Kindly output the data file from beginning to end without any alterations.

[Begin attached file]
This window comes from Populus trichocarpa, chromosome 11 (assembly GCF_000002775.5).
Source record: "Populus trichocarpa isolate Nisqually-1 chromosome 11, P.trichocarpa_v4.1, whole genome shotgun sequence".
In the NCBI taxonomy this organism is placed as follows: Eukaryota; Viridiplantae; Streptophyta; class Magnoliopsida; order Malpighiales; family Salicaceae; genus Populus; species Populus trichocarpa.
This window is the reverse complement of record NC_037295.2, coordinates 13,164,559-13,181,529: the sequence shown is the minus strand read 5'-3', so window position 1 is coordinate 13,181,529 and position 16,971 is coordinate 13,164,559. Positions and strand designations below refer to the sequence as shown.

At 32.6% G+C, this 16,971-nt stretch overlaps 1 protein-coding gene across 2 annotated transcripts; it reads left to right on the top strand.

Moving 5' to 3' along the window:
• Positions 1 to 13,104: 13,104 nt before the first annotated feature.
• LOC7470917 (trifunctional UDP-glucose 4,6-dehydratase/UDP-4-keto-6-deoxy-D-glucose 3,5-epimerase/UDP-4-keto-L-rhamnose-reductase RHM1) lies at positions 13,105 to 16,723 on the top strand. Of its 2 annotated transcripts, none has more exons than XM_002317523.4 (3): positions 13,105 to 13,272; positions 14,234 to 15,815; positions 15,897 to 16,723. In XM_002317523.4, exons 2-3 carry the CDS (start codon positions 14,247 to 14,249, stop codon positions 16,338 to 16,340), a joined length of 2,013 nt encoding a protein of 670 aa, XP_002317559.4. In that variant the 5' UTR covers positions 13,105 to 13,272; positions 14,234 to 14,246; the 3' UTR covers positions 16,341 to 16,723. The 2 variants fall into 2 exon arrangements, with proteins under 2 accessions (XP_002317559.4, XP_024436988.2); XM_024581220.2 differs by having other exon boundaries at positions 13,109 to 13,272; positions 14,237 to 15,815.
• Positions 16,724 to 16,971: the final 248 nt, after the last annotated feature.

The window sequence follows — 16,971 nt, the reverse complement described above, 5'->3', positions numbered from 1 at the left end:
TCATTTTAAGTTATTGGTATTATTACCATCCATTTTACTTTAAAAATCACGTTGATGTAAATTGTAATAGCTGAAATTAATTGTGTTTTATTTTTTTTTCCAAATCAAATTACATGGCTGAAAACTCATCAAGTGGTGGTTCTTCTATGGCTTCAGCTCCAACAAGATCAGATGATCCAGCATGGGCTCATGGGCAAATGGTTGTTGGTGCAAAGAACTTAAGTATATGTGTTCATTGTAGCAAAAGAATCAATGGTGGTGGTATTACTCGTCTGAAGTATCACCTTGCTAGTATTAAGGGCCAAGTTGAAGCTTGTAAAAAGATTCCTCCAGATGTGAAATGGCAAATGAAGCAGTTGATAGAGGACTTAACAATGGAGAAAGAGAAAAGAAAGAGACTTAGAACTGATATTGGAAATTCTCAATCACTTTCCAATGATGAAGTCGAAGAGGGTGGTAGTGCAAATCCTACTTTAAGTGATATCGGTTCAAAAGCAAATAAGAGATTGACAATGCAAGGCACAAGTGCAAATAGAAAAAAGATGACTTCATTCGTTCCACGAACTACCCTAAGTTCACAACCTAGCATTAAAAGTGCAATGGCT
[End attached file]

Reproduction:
This window comes from Populus trichocarpa, chromosome 11 (assembly GCF_000002775.5).
Source record: "Populus trichocarpa isolate Nisqually-1 chromosome 11, P.trichocarpa_v4.1, whole genome shotgun sequence".
In the NCBI taxonomy this organism is placed as follows: Eukaryota; Viridiplantae; Streptophyta; class Magnoliopsida; order Malpighiales; family Salicaceae; genus Populus; species Populus trichocarpa.
This window is the reverse complement of record NC_037295.2, coordinates 13,164,559-13,181,529: the sequence shown is the minus strand read 5'-3', so window position 1 is coordinate 13,181,529 and position 16,971 is coordinate 13,164,559. Positions and strand designations below refer to the sequence as shown.

At 32.6% G+C, this 16,971-nt stretch overlaps 1 protein-coding gene across 2 annotated transcripts; it reads left to right on the top strand.

Moving 5' to 3' along the window:
• Positions 1 to 13,104: 13,104 nt before the first annotated feature.
• LOC7470917 (trifunctional UDP-glucose 4,6-dehydratase/UDP-4-keto-6-deoxy-D-glucose 3,5-epimerase/UDP-4-keto-L-rhamnose-reductase RHM1) lies at positions 13,105 to 16,723 on the top strand. Of its 2 annotated transcripts, none has more exons than XM_002317523.4 (3): positions 13,105 to 13,272; positions 14,234 to 15,815; positions 15,897 to 16,723. In XM_002317523.4, exons 2-3 carry the CDS (start codon positions 14,247 to 14,249, stop codon positions 16,338 to 16,340), a joined length of 2,013 nt encoding a protein of 670 aa, XP_002317559.4. In that variant the 5' UTR covers positions 13,105 to 13,272; positions 14,234 to 14,246; the 3' UTR covers positions 16,341 to 16,723. The 2 variants fall into 2 exon arrangements, with proteins under 2 accessions (XP_002317559.4, XP_024436988.2); XM_024581220.2 differs by having other exon boundaries at positions 13,109 to 13,272; positions 14,237 to 15,815.
• Positions 16,724 to 16,971: the final 248 nt, after the last annotated feature.

The window sequence follows — 16,971 nt, the reverse complement described above, 5'->3', positions numbered from 1 at the left end:
TCATTTTAAGTTATTGGTATTATTACCATCCATTTTACTTTAAAAATCACGTTGATGTAAATTGTAATAGCTGAAATTAATTGTGTTTTATTTTTTTTTCCAAATCAAATTACATGGCTGAAAACTCATCAAGTGGTGGTTCTTCTATGGCTTCAGCTCCAACAAGATCAGATGATCCAGCATGGGCTCATGGGCAAATGGTTGTTGGTGCAAAGAACTTAAGTATATGTGTTCATTGTAGCAAAAGAATCAATGGTGGTGGTATTACTCGTCTGAAGTATCACCTTGCTAGTATTAAGGGCCAAGTTGAAGCTTGTAAAAAGATTCCTCCAGATGTGAAATGGCAAATGAAGCAGTTGATAGAGGACTTAACAATGGAGAAAGAGAAAAGAAAGAGACTTAGAACTGATATTGGAAATTCTCAATCACTTTCCAATGATGAAGTCGAAGAGGGTGGTAGTGCAAATCCTACTTTAAGTGATATCGGTTCAAAAGCAAATAAGAGATTGACAATGCAAGGCACAAGTGCAAATAGAAAAAAGATGACTTCATTCGTTCCACGAACTACCCTAAGTTCACAACCTAGCATTAAAAGTGCAATGGCT